What do you get when you cross a Richmond Hill United Methodist Church group mission trip with a Bryan County Helping Hands community service project?
You get a week’s worth of door-to-door community projects that have helped five families in need right here in Bryan County – and it all happened last week.
The Methodist youth group has gained a local reputation for their mission trips which have been designed around week-long trips to Romania, Honduras, Costa Rica, Guatemala, and hurricane-stricken parts of Florida and Mississippi. In that time, they dispersed food, repaired roofs and completed a variety of different labor projects to help those in need. This time, RHUMC Youth Minister Kristin Smith decided to divert the group’s international focus and help people right here in Bryan County. To do this, she teamed up with the Bryan County Helping Hands organization.
Helping Hands, a group started by New Beginnings Church Pastor Steve Lane in conjunction with United Way, also is gaining quite a reputation for their local goodwill weekend excursions that entail visiting a Bryan County resident in need and fixing up their home or yard.
After months of preparation and screening of applicants by Bryan County United Way Director Janice Blount, six homes of needy families were lined up in Richmond Hill, Pembroke and Ellabell to receive free repair work throughout all of last week.
In addition to the home projects, the collaborative group also worked on refurbishment of the Jacob Grant Community Center in Richmond Hill and helped facilitate a food bank project in Pembroke.
When it was all said and done, over a hundred volunteers signed up for the venture. In addition to RHUMC, adult and youth groups from St. Anne’s, Sycamore on the Hill, Richmond Hill Presbyterian Church, New Beginnings Church and Pembroke Baptist jumped on board.
Helping Hands founder Pastor Steve Lane said his duties for this extended project entailed setting everything up and also pre-evaluation of the work sites. Beyond that, he met with the group each morning and was on call for assistance throughout the week. He said RHUMC member Tommy Wyatt took the lead role on getting their week-long local mission accomplished.
Wyatt grabbed the reigns and became a project manager of sorts. Volunteers, which averaged out to be about 45 each day, met each morning of last week at the Methodist Church. After breakfast, which was supplied by the Richmond Hill Rotary Club, Wyatt broke everybody up into groups and assigned them to a location.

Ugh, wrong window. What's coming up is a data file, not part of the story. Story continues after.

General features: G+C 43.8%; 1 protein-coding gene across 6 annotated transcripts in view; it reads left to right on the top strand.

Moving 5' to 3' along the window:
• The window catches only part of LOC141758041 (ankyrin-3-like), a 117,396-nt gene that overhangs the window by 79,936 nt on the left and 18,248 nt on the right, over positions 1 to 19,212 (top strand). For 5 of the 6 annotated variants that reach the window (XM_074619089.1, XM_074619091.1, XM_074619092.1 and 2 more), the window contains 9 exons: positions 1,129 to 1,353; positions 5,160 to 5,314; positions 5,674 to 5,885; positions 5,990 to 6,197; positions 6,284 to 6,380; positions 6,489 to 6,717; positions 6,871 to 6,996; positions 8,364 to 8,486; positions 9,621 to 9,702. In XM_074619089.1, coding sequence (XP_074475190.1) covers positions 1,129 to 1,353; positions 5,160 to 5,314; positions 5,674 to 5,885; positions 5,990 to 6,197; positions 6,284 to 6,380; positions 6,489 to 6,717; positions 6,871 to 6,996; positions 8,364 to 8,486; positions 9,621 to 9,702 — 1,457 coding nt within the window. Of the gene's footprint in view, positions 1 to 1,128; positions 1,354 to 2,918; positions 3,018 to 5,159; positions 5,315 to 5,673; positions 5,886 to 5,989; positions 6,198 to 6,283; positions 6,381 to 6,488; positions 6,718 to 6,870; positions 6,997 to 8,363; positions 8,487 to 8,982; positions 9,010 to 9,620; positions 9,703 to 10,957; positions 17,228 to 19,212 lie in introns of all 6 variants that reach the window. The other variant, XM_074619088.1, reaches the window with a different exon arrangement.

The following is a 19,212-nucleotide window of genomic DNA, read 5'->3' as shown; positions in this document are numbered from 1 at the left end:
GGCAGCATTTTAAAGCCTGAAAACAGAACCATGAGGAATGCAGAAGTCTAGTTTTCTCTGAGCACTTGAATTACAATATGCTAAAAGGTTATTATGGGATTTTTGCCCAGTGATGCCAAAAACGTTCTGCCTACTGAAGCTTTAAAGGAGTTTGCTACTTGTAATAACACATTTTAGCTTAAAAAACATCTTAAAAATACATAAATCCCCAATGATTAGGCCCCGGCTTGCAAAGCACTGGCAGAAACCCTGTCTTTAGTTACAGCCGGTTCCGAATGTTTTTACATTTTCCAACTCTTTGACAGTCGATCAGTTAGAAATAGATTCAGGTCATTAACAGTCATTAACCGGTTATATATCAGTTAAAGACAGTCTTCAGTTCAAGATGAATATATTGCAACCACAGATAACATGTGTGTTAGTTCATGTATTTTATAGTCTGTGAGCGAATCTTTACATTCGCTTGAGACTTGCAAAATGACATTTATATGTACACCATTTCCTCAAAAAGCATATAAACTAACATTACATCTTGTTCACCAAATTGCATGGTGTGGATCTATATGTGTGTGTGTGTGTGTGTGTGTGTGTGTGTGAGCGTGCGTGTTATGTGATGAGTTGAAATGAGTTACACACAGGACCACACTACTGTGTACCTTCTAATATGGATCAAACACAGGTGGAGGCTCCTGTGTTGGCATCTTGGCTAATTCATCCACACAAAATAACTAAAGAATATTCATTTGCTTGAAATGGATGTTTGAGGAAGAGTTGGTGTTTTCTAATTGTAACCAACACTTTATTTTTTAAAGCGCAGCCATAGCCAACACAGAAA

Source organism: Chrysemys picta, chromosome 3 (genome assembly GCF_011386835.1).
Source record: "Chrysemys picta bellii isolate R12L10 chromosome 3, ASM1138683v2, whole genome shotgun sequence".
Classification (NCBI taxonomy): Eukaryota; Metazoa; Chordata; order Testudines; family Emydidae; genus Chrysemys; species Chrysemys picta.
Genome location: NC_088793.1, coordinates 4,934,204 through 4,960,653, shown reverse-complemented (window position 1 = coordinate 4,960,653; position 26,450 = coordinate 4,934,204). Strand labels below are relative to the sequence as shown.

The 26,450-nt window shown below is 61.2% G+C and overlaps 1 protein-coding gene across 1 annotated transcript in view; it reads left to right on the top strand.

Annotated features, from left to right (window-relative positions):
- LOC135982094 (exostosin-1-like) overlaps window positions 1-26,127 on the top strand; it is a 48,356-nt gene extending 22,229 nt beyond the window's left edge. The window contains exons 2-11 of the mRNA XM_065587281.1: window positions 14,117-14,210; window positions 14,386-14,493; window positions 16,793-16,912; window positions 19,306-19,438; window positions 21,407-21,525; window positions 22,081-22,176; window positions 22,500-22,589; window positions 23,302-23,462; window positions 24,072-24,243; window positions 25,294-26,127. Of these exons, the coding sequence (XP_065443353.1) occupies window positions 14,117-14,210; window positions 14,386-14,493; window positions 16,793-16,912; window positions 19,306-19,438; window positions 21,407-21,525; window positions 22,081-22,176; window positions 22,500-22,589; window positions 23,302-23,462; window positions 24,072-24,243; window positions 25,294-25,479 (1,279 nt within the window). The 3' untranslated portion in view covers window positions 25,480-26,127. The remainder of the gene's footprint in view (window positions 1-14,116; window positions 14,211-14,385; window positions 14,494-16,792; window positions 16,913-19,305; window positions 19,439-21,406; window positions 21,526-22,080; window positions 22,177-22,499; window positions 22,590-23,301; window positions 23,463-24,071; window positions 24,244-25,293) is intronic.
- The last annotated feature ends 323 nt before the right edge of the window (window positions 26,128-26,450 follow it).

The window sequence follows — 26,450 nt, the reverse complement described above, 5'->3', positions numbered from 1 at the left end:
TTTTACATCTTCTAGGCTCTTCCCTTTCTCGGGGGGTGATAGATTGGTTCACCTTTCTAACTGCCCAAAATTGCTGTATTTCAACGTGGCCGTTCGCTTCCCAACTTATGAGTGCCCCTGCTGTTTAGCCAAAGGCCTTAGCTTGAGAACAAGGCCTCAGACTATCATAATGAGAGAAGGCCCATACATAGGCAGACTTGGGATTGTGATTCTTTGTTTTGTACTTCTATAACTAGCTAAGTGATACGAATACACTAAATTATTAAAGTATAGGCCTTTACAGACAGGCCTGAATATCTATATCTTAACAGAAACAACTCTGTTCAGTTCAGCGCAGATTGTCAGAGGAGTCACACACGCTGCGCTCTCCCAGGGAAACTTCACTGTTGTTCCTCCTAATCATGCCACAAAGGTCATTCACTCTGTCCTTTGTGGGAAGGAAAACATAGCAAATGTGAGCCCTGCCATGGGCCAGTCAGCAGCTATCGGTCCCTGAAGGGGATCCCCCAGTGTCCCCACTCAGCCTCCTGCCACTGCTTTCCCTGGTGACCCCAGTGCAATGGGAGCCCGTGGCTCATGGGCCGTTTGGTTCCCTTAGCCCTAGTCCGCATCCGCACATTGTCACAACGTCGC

"It went well," said Wyatt. "We pulled off eight projects with four groups per day with relative ease. Everyone, from the kids to adults, conducted themselves professionally and worked very well together."
Wyatt said 4 Richmond Hill homes, 2 Pembroke homes and 1 in Ellabell made the cut, in addition to the community center and food bank projects.
Wyatt said, to make it interesting, he mixed up the groups each day in order to have different people working together each day. "I flip-flopped the roster to build camaraderie amongst the volunteers," he said. "Hopefully some of the relationships formed will extend beyond the mission. Some of these kids go to the same school, but don’t really know each other that well. I think I witnessed a lot of friendships being formed throughout the week."
Wyatt said, despite the long, hot days, the mood amongst the volunteers was upbeat. He added that the volunteer work included spending time with the residents, many of whom were elderly, which he got a lot of good feedback about.
Among the many tasks the group was faced with were: yard work, debris removable including an old shed that had fallen down, mowing lawns, building two porches and attaching them to existing steps on two mobile homes, pressure washing and painting.
"The week went better than we could’ve imagined," said RHUMC Youth Minister Kristin Smith. "As the week went on, the projects grew. Going into these homes, we discovered more and more damage that needed to be fixed. Since we had the labor, we kept going. Many people stepped up and went above and beyond the call, and many relationships were formed."
Smith said she is going to encourage future collaborations between her youth group and Helping Hands. She said she is going to challenge her kids to participate in the HH’s "Super Saturday" community service projects.
Wyatt said it was during one of the past "Super Saturdays" that he become exposed to Helping Hands and he plans to get involved in assisting the coordination of a consistent quarterly schedule for the projects.
"We received several applications through out the week while being out in the community, so we know our project list just grew," said Smith.
Wyatt, Smith and Lane each stressed the importance of donations, both corporate and from individuals, in order to keep these projects running. They said they have an outstanding bill accumulated from supplies purchased this past week and there is also a need for funds to create future projects.
To volunteer your services or supplies to Helping Hands of Bryan County, call Lane at 308-7635. If you would like to make a financial contribution to the cause, contact Nevin Patton at the Richmond Hill branch of First Bank.